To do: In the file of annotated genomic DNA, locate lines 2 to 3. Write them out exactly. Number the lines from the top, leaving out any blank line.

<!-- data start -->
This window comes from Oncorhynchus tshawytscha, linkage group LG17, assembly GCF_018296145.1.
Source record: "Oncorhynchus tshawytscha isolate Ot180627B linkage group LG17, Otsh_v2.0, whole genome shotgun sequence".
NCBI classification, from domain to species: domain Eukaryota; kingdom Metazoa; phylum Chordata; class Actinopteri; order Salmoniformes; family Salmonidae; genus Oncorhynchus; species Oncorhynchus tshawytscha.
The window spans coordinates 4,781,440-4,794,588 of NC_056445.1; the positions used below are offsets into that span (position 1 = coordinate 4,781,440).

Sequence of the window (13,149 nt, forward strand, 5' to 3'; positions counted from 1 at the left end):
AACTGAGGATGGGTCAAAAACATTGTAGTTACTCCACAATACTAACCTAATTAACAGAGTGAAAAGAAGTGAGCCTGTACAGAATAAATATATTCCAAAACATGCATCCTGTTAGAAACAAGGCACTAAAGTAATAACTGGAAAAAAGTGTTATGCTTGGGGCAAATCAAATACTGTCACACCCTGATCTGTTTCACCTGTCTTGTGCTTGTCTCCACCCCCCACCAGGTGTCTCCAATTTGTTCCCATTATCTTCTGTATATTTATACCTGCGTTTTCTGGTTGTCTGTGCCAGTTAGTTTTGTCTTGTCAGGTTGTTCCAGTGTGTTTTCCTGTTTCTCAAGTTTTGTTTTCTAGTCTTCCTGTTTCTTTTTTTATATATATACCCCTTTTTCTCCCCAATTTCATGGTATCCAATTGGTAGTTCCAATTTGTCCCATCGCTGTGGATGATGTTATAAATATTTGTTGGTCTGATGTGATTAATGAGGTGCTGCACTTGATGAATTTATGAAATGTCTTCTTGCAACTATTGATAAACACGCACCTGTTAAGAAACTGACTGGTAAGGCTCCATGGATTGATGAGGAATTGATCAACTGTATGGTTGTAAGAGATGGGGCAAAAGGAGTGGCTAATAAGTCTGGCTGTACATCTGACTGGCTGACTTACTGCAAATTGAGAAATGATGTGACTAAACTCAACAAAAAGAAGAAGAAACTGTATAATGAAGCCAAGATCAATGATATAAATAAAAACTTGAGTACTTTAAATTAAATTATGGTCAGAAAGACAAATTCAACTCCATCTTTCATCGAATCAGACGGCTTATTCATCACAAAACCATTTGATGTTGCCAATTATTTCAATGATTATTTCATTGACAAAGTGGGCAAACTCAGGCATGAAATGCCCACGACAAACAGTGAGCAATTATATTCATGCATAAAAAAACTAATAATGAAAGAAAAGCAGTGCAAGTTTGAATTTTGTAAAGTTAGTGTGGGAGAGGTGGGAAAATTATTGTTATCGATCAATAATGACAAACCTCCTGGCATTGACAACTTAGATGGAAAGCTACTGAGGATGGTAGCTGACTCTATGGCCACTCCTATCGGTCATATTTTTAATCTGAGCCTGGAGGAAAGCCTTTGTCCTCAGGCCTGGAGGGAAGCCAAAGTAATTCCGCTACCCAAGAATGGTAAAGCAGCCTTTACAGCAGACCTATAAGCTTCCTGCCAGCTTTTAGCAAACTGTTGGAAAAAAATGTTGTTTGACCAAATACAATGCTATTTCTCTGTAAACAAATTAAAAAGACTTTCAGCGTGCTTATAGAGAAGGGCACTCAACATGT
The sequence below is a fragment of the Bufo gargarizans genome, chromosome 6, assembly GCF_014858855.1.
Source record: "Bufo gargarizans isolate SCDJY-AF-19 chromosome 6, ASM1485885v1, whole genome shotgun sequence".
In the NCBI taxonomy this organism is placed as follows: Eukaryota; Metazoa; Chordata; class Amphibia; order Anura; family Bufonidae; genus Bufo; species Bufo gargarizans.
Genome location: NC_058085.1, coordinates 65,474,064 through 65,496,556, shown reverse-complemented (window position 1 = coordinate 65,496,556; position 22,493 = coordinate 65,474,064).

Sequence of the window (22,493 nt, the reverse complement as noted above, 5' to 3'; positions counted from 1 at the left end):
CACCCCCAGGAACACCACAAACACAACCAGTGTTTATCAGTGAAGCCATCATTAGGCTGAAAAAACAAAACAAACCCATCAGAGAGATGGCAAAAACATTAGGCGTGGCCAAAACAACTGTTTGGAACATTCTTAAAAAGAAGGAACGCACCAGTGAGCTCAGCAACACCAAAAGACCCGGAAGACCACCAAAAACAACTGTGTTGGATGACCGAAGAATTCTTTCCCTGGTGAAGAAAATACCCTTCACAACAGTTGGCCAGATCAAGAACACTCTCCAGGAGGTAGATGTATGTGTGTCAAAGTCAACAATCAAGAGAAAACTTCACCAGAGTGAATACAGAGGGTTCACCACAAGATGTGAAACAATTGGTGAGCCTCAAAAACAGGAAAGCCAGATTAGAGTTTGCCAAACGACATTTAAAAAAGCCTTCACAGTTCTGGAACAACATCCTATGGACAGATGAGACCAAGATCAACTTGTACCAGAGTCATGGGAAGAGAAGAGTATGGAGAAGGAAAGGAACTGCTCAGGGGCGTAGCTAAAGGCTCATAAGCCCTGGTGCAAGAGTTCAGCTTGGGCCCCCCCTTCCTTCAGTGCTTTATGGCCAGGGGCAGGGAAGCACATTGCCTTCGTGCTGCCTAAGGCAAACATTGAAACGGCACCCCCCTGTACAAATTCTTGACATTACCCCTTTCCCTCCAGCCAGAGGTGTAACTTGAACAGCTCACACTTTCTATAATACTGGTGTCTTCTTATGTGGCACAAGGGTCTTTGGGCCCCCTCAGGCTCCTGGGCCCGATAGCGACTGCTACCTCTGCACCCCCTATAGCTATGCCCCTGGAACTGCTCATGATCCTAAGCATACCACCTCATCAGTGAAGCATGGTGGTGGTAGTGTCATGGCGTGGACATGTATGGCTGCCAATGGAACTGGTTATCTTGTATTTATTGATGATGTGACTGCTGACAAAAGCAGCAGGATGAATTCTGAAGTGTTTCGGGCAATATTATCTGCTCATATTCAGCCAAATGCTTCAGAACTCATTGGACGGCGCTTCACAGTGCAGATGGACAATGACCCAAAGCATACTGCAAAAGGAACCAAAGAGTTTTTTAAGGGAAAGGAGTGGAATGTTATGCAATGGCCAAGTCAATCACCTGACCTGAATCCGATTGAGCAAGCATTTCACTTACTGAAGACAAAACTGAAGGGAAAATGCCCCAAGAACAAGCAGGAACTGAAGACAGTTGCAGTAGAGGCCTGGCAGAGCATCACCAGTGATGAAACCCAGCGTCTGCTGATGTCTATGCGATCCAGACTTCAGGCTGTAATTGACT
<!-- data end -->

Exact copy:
Source record: "Oncorhynchus tshawytscha isolate Ot180627B linkage group LG17, Otsh_v2.0, whole genome shotgun sequence".
NCBI classification, from domain to species: domain Eukaryota; kingdom Metazoa; phylum Chordata; class Actinopteri; order Salmoniformes; family Salmonidae; genus Oncorhynchus; species Oncorhynchus tshawytscha.